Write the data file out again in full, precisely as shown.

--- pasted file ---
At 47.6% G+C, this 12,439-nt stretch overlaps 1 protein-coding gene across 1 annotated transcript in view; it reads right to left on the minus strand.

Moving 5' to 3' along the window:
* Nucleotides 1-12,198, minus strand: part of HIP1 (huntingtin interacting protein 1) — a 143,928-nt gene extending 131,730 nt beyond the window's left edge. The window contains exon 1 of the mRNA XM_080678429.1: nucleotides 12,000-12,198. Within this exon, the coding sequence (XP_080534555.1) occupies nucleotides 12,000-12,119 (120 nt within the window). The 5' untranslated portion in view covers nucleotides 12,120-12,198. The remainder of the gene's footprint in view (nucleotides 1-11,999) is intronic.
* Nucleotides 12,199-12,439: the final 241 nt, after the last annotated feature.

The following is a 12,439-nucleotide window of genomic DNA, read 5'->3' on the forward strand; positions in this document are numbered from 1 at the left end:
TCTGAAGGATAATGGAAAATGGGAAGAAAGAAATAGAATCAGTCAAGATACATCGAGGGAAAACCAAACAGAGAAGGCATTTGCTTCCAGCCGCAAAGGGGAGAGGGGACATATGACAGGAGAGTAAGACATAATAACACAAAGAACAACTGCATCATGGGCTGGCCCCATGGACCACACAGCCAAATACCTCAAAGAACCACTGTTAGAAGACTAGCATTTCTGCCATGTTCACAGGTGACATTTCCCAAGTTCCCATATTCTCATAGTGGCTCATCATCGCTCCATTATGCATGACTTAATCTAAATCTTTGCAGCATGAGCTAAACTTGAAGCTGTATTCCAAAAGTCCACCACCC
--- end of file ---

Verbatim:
At 47.6% G+C, this 12,439-nt stretch overlaps 1 protein-coding gene across 1 annotated transcript in view; it reads right to left on the minus strand.

Moving 5' to 3' along the window:
* Nucleotides 1-12,198, minus strand: part of HIP1 (huntingtin interacting protein 1) — a 143,928-nt gene extending 131,730 nt beyond the window's left edge. The window contains exon 1 of the mRNA XM_080678429.1: nucleotides 12,000-12,198. Within this exon, the coding sequence (XP_080534555.1) occupies nucleotides 12,000-12,119 (120 nt within the window). The 5' untranslated portion in view covers nucleotides 12,120-12,198. The remainder of the gene's footprint in view (nucleotides 1-11,999) is intronic.
* Nucleotides 12,199-12,439: the final 241 nt, after the last annotated feature.

The following is a 12,439-nucleotide window of genomic DNA, read 5'->3' on the forward strand; positions in this document are numbered from 1 at the left end:
TCTGAAGGATAATGGAAAATGGGAAGAAAGAAATAGAATCAGTCAAGATACATCGAGGGAAAACCAAACAGAGAAGGCATTTGCTTCCAGCCGCAAAGGGGAGAGGGGACATATGACAGGAGAGTAAGACATAATAACACAAAGAACAACTGCATCATGGGCTGGCCCCATGGACCACACAGCCAAATACCTCAAAGAACCACTGTTAGAAGACTAGCATTTCTGCCATGTTCACAGGTGACATTTCCCAAGTTCCCATATTCTCATAGTGGCTCATCATCGCTCCATTATGCATGACTTAATCTAAATCTTTGCAGCATGAGCTAAACTTGAAGCTGTATTCCAAAAGTCCACCACCC